|Project Rationale and Linkage to Country/Regional Strategy
Located in the northwest of the PRC, XUAR is a remote region linking the PRC to Central Asia. Despite rapid economic development in recent years due to the expansion of agriculture and extractive industries, XUAR remains one of the poorest and least developed regions in the PRC. In 2013, XUAR's average urban per capita disposable income was the second lowest in the PRC, at CNY19,874. XUAR is one of the less-developed western regions targeted for accelerated socioeconomic development and poverty reduction by the preferential policies under the National Strategy for Development of the West. XUAR has a large ethnic minority population, with the Uygur accounting for 45.73% and other ethnic minority groups for 14.77%. The regional capital, Urumqi, with a population of 3.1 million, and the populated urban centers in the northern part of the region are the main industrial hubs. They are also the primary points of public infrastructural investments and private sector activities. On the other hand, investments in the southern part of XUAR, mainly constituted of mountains and desert areas, lag behind. The development of an arc-shaped urban and transport corridor between the southern piedmont of Tianshan Mountain and the northern rim of Taklamakan Desert presents an opportunity to achieve a more balanced level of development across the region.
The national railway and highway A314 run through the southern region, and stretch from Korla towards the Karakoram pass. They cross a series of alluvial plains which are separated by large desert areas. Historically, oases formed in these plains, and the available water resources created conditions for the development of settlements and herding of grasslands. Today, there are five oases along A314, each with an urban population between 300,000 and 700,000. Historically, these oases' water resources provided conditions for the development of settlements and herding of grasslands. Overtime, agricultural expansion, poorly managed urbanization, and extractive industries have degraded the local environment, decreasing the sustainability of the oasis towns. Lack of employment opportunities outside agriculture has caused constrained local development. This has resulted in significant migration in search of jobs and education opportunities from these areas to Urumqi that took place over the last two decades. The oases' main cities represent the only urban centers that are capable of clustering economic activities in the southern part of the region. Intensifying strategic infrastructure investment in oases' urban centers will enhance the conditions for economic development and support employment diversification from agriculture to secondary and tertiary sectors.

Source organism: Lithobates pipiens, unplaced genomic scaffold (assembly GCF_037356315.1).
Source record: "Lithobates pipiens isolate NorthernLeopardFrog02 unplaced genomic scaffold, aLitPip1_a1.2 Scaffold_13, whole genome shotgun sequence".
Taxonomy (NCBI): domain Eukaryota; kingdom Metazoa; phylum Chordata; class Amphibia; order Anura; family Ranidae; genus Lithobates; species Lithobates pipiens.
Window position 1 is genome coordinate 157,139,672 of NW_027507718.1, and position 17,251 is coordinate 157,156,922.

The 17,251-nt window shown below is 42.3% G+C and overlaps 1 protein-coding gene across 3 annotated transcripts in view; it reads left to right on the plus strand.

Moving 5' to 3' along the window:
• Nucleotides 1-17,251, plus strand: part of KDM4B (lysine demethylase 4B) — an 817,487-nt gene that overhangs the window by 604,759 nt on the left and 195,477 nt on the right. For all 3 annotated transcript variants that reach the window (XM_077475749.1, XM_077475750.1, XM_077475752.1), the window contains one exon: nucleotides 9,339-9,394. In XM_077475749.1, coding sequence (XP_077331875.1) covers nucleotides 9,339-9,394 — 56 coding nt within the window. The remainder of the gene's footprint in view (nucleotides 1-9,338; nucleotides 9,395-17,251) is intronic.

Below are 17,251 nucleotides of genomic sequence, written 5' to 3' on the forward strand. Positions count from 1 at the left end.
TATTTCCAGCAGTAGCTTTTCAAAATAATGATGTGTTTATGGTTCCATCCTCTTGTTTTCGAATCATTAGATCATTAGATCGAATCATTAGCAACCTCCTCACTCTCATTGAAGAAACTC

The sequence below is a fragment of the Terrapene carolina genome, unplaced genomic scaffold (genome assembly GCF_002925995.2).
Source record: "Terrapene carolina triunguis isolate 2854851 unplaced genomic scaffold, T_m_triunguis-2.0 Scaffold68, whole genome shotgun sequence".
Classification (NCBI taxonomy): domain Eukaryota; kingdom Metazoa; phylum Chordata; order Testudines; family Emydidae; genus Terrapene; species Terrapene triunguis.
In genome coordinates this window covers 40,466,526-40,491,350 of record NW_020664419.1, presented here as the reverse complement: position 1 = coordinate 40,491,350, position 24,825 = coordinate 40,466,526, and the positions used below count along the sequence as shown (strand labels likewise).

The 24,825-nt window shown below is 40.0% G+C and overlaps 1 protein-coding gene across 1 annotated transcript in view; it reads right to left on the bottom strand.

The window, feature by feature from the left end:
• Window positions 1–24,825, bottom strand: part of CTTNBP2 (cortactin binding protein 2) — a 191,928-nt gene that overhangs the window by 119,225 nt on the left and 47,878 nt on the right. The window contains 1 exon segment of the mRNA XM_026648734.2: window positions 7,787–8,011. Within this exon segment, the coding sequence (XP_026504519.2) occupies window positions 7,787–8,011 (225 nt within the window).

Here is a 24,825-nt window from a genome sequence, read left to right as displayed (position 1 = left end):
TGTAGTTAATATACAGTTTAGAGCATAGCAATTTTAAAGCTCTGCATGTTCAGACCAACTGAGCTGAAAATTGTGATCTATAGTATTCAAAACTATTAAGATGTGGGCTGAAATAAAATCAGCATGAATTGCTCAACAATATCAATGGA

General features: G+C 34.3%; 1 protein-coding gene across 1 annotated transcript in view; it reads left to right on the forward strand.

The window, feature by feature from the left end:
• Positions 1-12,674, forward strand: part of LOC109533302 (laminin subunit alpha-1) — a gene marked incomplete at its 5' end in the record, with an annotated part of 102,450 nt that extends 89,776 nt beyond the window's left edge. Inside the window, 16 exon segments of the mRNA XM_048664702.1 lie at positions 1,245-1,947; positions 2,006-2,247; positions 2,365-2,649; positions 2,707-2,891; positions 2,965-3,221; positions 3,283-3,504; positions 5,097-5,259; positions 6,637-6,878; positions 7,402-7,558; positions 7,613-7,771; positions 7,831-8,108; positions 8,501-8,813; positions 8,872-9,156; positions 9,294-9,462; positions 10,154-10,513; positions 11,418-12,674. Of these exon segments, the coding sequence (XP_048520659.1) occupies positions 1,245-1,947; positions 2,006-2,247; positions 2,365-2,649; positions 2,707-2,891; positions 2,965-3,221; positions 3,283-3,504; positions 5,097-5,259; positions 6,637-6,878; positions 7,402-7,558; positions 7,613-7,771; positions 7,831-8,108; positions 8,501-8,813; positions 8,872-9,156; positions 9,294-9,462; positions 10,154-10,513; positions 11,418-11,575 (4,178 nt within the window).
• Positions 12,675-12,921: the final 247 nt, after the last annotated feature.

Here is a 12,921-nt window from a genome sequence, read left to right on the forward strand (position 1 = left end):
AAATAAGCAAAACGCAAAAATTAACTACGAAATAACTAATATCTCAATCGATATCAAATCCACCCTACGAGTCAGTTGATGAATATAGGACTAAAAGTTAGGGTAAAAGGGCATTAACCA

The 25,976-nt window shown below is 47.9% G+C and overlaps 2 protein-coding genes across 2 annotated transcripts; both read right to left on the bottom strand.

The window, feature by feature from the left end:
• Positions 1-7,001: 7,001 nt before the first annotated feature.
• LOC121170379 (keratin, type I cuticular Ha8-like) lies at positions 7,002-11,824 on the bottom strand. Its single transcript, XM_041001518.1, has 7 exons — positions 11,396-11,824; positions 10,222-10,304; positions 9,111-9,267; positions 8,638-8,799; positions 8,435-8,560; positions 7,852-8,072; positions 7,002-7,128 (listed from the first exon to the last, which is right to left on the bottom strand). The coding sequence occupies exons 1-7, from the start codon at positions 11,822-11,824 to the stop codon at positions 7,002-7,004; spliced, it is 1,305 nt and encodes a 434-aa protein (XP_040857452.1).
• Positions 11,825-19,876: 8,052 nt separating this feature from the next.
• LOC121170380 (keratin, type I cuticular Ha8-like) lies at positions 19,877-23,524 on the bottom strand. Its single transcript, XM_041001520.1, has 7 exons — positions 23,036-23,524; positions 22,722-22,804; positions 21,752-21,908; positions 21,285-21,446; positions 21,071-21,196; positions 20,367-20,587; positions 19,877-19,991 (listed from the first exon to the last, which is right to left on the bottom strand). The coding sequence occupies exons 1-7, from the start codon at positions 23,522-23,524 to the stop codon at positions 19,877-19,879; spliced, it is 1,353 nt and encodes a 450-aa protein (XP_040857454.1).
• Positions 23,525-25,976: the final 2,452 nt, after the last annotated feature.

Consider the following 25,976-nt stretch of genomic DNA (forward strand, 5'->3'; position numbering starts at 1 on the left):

Akesu is a medium-sized city in southern XUAR, which has a higher poverty rate than regional and national averages. In 2013, the poverty incidence rate in Akesu was 5.45% for the urban population, and 12.3% for the rural population. The city has expanded in recent years following (i) economic growth in agricultural production, (ii) exploration and processing of oil and gas, and (iii) regional and intercity transport improvements. The urban population grew from 422,470 in 2005 to 509,200 in 2013, reaching an urbanization rate of 61.2%, while the built-up area expanded from 27 to 46.5 square kilometers over the same period. Though the burgeoning city benefits from a good economic outlook, inadequate infrastructure investment in existing areas and environmental degradation are contributing to a poorer quality of life in the city.